Taylor v. Berham
OPINION AND ORDER: DENYING 2 MOTION for Leave to Proceed in forma pauperis and DISMISSING the Complaint WITHOUT PREJUDICE. The Plaintiff is GRANTED until 2/22/2016, to file an amended complaint, accompanied by a new Petition to Proceed Without Prepayment of Fees and Costs or the filing fee. Signed by Judge Theresa L Springmann on 1/21/2016. (lhc)(cc: Plaintiff)
UNITED STATES DISTRICT COURT
NORTHERN DISTRICT OF INDIANA
CURTIS D. TAYLOR,
CAUSE NO.: 3:16-CV-2-TLS
OPINION AND ORDER
Curtis D. Taylor, a Plaintiff proceeding pro se, filed an Employment Discrimination
Complaint [ECF No. 1] against the Defendant, Bret Berham. He also filed a Petition to Proceed
Without Prepayment of Fees and Costs [ECF No. 2]. For the reasons set forth below, the
Plaintiff’s Petition is DENIED. The Plaintiff’s Complaint is DISMISSED WITHOUT
PREJUDICE pursuant to 28 U.S.C. § 1915(e)(2)(B)(ii), and he is GRANTED additional time to
amend his Complaint, accompanied either by the statutory filing fee or another Petition to
Proceed Without Prepayment of Fees and Costs. If the Plaintiff fails to amend his Complaint
within the time allowed, the Clerk will be directed to close this case without further notice to the
Ordinarily, a plaintiff must pay a statutory filing fee to bring an action in federal court. 28
U.S.C. § 1914(a). However, the federal in forma pauperis (IFP) statute, 28 U.S.C. § 1915,
provides indigent litigants an opportunity for meaningful access to the federal courts despite
their inability to pay the costs and fees associated with that access. See Neitzke v. Williams, 490
U.S. 319 (1989). To authorize a litigant to proceed IFP, a court must make two determinations:
first, whether the litigant is unable to pay the costs of commencing the action, 28 U.S.C. §
1915(a)(1); and second, whether the action is frivolous or malicious, fails to state a claim upon
which relief may be granted, or seeks monetary relief against a defendant who is immune from
such relief, 28 U.S.C. § 1915(e)(2)(B).
Under the first inquiry, an indigent party may commence an action in federal court,
without prepayment of costs and fees, upon submission of an affidavit asserting an inability “to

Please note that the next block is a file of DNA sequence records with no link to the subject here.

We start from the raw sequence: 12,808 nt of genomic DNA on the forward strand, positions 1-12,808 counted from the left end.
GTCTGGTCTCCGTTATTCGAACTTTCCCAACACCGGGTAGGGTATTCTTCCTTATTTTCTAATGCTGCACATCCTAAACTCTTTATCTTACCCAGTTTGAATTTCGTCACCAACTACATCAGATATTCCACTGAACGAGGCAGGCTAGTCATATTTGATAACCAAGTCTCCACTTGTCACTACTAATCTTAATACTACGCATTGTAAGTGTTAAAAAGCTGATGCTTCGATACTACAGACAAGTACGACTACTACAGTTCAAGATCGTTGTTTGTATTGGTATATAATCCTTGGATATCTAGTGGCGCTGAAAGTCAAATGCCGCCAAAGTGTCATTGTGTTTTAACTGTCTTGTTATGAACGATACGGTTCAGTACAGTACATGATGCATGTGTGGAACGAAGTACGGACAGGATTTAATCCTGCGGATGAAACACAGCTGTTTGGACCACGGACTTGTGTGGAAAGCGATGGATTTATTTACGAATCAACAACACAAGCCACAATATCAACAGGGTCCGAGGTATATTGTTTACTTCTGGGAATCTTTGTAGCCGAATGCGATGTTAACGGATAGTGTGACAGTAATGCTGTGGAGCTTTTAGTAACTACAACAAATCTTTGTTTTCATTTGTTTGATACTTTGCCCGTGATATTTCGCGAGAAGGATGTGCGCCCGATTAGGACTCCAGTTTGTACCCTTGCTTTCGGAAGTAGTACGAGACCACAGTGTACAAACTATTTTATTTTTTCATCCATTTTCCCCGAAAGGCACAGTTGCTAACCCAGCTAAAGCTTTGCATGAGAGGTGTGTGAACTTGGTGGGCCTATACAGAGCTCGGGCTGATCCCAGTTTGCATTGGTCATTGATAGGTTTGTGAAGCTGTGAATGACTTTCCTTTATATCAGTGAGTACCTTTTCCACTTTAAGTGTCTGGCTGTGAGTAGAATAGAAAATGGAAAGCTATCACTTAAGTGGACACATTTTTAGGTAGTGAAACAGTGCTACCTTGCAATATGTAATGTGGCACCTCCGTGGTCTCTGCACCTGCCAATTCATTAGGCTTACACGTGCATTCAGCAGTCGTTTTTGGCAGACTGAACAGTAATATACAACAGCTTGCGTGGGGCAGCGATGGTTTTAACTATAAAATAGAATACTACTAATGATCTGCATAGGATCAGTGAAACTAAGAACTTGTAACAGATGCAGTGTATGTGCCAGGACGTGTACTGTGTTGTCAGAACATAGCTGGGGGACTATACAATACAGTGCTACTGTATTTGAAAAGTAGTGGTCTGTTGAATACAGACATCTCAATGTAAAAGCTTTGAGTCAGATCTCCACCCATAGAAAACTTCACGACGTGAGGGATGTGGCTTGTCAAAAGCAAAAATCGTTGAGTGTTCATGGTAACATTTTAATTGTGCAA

pay such costs or give security therefor.” 28 U.S.C. § 1915(a). Here, the Plaintiff’s Petition
establishes that he is unable to prepay the filing fee.
The inquiry does not end here, however. In assessing whether a petitioner may proceed
IFP, the court must look to the sufficiency of a complaint to determine whether it can be
construed as stating a claim for which relief can be granted or seeks monetary relief against a
defendant who is immune from such relief. 28 U.S.C. §1915(e)(2)(B). District courts have the
power under 28 U.S.C. § 1915(e)(2)(B) to screen complaints even before service of the
complaint on the defendants, and must dismiss the complaint if it fails to state a claim. Rowe v.
Shake, 196 F.3d 778, 783 (7th Cir. 1999). Courts apply the same standard under § 1915(e)(2)(B)
as when addressing a motion to dismiss under Federal Rule of Civil Procedure 12(b)(6). Luevano
v. Wal-Mart Stores, Inc., 722 F.3d 1014, 1018, 1027 (7th Cir. 2013).
To state a claim under the federal notice pleading standards, all that a complaint must do
is set forth a “short and plain statement of the claim showing that the pleader is entitled to
relief.” Fed. R. Civ. P. 8(a)(2). Factual allegations are accepted as true and need only give “‘fair
notice of what the . . . claim is and the grounds upon which it rests.’” EEOC v. Concentra Health
Serv., Inc., 496 F.3d 773, 776–77 (7th Cir. 2007) (quoting Bell Atlantic Corp. v. Twombly, 550
U.S. 544, 555 (2007)) (other citation omitted). However, a plaintiff’s allegations must show that
his entitlement to relief is plausible, rather than merely speculative. Tamayo v. Blagojevich, 526
F.3d 1074, 1083 (7th Cir. 2008).
The Plaintiff asserts that his Complaint is brought pursuant to Title VII of the Civil
Rights Act of 1964. The Plaintiff alleges discrimination and retaliation. Title VII is premised on